Electrification is undoubtedly one of the greatest challenges facing sub-Saharan Africa, home to more than 600 million people. A large percentage of this population have no access to electricity or have an inconsistent supply. Meeting electrical needs is at the heart of investment projects worth hundreds of billions of dollars from the African Development Bank, the International Monetary Fund, other international entities, China, and a host of other foreign countries.
What’s most pressing beyond the immediate electrification of Africa is the role that power production plays in accelerating climate change. Data for 2017 from the International Energy Agency shows that natural gas and coal were the two main sources of energy in the production of electrical power for Africa, and these are also some of the most polluting fuel sources. South Africa, the most industrialized country in Africa, is still mostly reliant on coal. Efforts to invest in renewable energy projects will take time before they can meet the demand for electricity, and in the meantime South Africa experiences regular load shedding as a result of poor maintenance of the power plants over many years and the precarious fiscal position of the state-owned power company.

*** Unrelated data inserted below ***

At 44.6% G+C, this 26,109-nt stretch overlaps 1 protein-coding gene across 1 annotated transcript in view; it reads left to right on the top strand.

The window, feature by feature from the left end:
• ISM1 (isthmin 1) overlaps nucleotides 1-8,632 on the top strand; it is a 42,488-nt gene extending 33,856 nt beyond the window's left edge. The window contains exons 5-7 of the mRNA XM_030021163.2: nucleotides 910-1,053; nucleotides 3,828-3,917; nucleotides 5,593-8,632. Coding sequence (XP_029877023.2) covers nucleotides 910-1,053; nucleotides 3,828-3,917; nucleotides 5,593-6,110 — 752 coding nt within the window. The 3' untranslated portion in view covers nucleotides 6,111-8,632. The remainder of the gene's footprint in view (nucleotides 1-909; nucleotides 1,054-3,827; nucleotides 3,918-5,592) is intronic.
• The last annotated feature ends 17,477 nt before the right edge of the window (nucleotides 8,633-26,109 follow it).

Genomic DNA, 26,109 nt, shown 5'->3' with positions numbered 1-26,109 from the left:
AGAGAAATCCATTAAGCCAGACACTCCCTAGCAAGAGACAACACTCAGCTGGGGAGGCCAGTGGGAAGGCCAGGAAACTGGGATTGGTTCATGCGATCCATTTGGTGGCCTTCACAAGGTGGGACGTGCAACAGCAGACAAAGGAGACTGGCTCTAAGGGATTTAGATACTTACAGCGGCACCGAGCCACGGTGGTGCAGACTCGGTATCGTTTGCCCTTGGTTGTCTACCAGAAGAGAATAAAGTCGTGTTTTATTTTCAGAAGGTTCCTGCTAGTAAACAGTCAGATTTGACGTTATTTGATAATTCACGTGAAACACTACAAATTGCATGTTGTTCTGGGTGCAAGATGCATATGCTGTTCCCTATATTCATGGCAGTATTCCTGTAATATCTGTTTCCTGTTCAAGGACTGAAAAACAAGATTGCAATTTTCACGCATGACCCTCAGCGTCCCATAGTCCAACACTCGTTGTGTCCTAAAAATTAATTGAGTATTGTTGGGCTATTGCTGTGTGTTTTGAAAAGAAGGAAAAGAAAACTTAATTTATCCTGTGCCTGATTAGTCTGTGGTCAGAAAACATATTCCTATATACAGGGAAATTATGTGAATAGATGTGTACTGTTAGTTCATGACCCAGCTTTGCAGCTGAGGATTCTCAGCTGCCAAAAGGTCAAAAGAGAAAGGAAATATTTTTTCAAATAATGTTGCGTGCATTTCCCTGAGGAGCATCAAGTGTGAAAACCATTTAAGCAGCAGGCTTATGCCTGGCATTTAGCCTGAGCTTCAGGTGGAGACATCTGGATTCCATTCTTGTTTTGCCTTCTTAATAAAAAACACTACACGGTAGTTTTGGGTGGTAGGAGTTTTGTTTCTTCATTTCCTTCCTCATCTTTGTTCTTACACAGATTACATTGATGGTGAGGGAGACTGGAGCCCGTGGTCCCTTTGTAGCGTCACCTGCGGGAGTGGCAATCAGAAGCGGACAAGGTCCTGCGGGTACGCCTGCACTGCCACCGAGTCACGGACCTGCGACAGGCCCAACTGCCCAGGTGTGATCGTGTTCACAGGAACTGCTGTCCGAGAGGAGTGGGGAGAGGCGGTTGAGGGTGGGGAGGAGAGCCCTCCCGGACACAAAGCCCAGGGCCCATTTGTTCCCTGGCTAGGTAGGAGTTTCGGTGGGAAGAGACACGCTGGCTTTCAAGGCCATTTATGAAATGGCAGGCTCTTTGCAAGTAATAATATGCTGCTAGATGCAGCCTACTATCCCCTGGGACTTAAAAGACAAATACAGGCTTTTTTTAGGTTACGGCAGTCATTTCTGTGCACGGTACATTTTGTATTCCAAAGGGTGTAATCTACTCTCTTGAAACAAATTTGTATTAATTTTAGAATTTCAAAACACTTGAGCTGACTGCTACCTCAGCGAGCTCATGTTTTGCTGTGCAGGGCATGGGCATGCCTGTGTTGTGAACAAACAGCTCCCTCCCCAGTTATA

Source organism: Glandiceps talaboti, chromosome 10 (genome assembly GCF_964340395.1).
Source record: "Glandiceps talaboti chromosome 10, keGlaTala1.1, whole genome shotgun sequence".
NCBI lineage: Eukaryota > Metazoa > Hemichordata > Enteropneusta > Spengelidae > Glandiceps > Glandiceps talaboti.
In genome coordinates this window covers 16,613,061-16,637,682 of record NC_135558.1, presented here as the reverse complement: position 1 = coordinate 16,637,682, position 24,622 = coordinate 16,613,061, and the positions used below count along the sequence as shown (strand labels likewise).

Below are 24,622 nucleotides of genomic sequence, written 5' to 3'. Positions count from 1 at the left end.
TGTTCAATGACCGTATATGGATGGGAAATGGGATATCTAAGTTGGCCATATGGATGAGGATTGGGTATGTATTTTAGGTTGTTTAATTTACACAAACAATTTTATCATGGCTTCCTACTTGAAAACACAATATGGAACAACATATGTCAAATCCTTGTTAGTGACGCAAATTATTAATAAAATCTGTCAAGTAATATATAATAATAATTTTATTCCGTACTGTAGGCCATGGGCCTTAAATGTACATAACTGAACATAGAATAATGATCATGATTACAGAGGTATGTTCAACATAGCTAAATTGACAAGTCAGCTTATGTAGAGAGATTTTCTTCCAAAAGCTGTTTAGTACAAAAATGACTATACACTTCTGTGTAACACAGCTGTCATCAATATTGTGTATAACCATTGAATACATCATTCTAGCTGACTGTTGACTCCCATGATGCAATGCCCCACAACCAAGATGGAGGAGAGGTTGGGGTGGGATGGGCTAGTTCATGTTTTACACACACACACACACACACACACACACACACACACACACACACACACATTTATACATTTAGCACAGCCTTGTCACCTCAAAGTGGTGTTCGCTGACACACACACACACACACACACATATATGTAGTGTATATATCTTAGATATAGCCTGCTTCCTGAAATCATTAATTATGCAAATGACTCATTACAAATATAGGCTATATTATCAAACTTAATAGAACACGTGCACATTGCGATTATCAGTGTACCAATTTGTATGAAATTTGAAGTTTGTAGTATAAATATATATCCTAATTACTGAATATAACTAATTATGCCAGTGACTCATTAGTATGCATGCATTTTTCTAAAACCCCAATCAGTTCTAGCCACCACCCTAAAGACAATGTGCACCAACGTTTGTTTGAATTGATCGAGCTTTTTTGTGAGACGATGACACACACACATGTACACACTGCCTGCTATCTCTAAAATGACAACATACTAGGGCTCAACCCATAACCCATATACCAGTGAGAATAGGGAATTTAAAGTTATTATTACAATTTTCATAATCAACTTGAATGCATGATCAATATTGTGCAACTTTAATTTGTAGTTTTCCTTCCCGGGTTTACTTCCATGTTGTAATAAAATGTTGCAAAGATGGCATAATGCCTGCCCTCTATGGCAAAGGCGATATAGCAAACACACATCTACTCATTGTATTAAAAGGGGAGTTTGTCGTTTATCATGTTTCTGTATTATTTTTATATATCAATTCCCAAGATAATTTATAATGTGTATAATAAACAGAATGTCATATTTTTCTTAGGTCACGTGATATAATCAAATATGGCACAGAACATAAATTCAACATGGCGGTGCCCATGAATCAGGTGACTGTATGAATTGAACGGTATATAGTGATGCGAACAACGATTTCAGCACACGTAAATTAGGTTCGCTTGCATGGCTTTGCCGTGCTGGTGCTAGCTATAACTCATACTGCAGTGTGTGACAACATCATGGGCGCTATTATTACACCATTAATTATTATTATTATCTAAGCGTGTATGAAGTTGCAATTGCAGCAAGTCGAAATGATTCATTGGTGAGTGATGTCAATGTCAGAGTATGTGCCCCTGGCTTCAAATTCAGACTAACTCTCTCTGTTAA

Nigeria, Africa’s most populous country, is heavily investing in renewables as well. Almost half of the the country’s 200 million people remain without electricity, a crisis that has spurred government and university initiatives to invest in solar and hydropower. President Muhammadu Buhari’s administration wants Nigeria to have 30 percent of its energy needs met through renewables by 2030, which still leaves the majority of the country’s energy infrastructure reliant on fossil fuels.
Why It Matters
Africa is already suffering the most from the effects of climate change. Droughts, heavy rains, locust swarms, desertification, and heatwaves place a disproportionately higher burden on Africans than elsewhere in the world, especially since agriculture is still a primary employer for millions and contributes significant chunks of the national GDP throughout sub-Saharan Africa.
Meeting energy needs is also a pressing concern, but balancing energy demand with climate change mitigation efforts clash with one another. Short-term political thinking sees African governments investing in immediate power solutions like coal and natural gas, because there’s a tangible good that can be delivered, whereas climate-reduction programs can take years if not decades to yield results.